#108- Jim Rice, LF

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Year Inducted: 2009 (BBWAA, ballot #15, 412/539)

Score: 24446

Tony Conigliaro was one of the greatest bats to ever come out of the Red Sox farm system.  In his first four seasons he hit over 100 homers, drove in nearly 300 and slugged over .500.  Then he got hit in the face with a pitch and had to miss the remainder of 1967 and all of 1968.  He made a brief comeback in 1969 and 1970, but his vision was fading fast and was out of the game after a horrible season in 1971.  He tried once more for a comeback as the Red Sox DH in 1975, but after a few weeks it was obvious that he just couldn’t hit anymore, so he retired and gave way to another big right handed hitter named James Edward Rice.  That seemed to turn out okay.

All 16 of Rice’s seasons were in Boston.  He hit .298/.352/.502 with a wRC+ of 128.  Along with his 389 homers, he also hit 373 doubles and 79 triples.  Rice was an ever present threat in the Red Sox lineup, and drove in over 1400 runs while scoring over 1200.  A dominant slugger in the 1970’s and 1980’s, Rice lead the league in HR three times and RBI twice during his career.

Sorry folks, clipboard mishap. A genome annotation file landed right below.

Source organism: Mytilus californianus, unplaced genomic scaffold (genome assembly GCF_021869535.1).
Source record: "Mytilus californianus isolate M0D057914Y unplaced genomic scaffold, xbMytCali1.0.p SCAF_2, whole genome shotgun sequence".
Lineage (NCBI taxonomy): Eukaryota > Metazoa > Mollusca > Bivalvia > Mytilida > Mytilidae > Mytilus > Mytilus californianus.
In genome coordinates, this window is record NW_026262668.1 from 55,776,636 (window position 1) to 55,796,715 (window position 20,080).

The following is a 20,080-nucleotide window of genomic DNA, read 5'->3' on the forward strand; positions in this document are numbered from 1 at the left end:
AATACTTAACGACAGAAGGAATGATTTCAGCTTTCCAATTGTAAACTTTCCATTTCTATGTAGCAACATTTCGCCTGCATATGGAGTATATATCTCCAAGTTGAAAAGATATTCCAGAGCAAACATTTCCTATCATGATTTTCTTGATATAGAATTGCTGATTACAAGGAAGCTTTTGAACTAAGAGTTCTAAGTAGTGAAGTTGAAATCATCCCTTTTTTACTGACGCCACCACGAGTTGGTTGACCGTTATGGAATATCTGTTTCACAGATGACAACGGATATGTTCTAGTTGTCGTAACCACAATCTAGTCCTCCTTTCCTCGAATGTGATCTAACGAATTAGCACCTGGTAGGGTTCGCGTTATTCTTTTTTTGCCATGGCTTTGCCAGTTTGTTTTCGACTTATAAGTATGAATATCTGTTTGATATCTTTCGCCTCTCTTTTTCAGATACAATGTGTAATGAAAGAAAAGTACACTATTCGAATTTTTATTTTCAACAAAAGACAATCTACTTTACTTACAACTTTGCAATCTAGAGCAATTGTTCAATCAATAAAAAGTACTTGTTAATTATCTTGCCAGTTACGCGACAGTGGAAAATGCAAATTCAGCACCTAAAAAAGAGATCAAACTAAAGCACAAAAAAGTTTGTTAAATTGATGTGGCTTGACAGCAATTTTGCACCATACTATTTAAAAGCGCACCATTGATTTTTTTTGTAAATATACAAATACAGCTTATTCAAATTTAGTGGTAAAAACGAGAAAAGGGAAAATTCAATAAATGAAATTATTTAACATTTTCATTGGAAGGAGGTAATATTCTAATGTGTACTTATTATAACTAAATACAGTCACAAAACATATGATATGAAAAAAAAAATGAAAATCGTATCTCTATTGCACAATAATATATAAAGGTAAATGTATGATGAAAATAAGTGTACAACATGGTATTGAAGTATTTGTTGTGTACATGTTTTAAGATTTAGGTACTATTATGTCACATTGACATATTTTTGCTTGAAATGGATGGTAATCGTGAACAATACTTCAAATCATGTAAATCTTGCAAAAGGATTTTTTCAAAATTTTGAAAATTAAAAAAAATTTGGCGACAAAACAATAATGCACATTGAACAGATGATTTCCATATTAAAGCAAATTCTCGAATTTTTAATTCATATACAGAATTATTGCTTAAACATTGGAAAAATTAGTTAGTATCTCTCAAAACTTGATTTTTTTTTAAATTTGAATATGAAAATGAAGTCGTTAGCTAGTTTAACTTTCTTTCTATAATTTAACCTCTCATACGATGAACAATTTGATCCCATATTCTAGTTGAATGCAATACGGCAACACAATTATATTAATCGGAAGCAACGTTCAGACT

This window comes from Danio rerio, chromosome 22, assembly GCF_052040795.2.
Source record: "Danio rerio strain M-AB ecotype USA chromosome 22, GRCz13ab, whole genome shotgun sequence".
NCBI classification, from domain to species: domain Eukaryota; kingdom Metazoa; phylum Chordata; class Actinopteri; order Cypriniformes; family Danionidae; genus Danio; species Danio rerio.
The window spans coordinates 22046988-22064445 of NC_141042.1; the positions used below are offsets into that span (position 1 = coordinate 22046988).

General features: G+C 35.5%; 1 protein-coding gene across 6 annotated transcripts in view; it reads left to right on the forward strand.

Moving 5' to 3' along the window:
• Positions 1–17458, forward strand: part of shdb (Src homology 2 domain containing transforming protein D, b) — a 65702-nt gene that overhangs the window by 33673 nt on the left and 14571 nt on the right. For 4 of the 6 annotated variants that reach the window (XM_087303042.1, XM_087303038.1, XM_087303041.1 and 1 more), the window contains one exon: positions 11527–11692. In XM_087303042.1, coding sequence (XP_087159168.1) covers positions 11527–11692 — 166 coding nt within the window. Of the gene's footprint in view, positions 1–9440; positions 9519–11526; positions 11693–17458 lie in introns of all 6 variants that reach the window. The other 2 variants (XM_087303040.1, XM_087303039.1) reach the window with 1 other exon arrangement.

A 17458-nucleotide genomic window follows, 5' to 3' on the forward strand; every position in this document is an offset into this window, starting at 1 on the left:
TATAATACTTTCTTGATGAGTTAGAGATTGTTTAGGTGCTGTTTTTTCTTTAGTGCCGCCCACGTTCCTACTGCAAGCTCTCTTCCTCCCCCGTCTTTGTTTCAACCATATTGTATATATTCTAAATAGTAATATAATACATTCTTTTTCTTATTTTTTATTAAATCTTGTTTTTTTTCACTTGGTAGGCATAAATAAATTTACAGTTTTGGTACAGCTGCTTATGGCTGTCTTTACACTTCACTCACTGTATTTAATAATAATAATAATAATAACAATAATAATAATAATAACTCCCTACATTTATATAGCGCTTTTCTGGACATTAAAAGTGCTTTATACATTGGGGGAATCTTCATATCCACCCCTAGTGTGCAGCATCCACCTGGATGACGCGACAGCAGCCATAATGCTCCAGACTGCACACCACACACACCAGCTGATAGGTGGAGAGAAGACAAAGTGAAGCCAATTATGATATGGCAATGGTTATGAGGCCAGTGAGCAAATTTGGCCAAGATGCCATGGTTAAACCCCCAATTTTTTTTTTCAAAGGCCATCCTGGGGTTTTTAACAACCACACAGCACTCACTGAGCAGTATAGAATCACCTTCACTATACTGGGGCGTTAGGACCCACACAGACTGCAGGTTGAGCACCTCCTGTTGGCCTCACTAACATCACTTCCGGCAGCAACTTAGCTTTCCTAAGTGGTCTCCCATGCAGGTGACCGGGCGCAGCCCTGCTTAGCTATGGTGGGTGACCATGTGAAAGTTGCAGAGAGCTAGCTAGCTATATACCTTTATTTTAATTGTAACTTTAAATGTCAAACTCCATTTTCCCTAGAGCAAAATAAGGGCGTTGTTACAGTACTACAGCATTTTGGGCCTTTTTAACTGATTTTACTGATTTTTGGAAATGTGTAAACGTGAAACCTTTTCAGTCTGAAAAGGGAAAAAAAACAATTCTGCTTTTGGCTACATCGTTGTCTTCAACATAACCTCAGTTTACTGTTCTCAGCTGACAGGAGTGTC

Rice’s main claim to fame was his MVP season in 1978, a year which Red Sox fans would rather forget.  Boston was running away with the AL East division, but the Yanks stormed back in the second half and won the division in a one-game playoff thanks to a home run by Bucky Dent.  However, that didn’t take the shine off of Rice’s great season-a year where he hit 46 homers, drove in 139 runs and slashed .315/.370/.600 for the Sox.

Rice’s numbers, in a vacuum  look like a poor selection for the Hall of Fame, especially when one factors in Fenway Park which is a haven for big right handed hitters like Rice.  However, where he really shines is when he gets compared to players in his career.  In his peak seasons (1975-1986) he ranked third in home runs, first in RBI and 6th in fWAR.  Unfortunately, all of his value comes from those seasons.  Following 1986 Rice injured his elbow and knee which, along with diminishing eyesight, hastened a very sharp and abrupt decline which severely impacted his Hall of Fame eligibility.  In short careers, or careers that end abruptly, the faults of a player really begin to stand out.  Rice was a poor base runner and poor fielder.

However, when healthy there were few in his day that could match him.  Rice was a top hitter in the game for some time and definitely deserves induction.

Stay tuned for the next update.

On deck 10/24/16: This catcher was a star in the pre-1900’s era.

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